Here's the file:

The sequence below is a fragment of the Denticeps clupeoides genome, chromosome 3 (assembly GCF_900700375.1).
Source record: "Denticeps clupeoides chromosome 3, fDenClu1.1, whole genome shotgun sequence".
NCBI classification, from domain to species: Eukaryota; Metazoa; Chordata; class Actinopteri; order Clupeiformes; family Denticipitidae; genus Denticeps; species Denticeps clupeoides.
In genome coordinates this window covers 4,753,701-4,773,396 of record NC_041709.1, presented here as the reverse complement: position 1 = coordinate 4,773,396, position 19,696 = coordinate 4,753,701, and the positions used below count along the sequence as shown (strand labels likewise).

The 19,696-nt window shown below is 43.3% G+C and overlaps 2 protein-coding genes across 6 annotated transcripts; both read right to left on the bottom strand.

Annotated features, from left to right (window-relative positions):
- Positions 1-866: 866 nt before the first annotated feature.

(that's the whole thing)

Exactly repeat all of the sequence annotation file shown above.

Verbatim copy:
The sequence below is a fragment of the Denticeps clupeoides genome, chromosome 3 (assembly GCF_900700375.1).
Source record: "Denticeps clupeoides chromosome 3, fDenClu1.1, whole genome shotgun sequence".
NCBI classification, from domain to species: Eukaryota; Metazoa; Chordata; class Actinopteri; order Clupeiformes; family Denticipitidae; genus Denticeps; species Denticeps clupeoides.
In genome coordinates this window covers 4,753,701-4,773,396 of record NC_041709.1, presented here as the reverse complement: position 1 = coordinate 4,773,396, position 19,696 = coordinate 4,753,701, and the positions used below count along the sequence as shown (strand labels likewise).

The 19,696-nt window shown below is 43.3% G+C and overlaps 2 protein-coding genes across 6 annotated transcripts; both read right to left on the bottom strand.

Annotated features, from left to right (window-relative positions):
- Positions 1-866: 866 nt before the first annotated feature.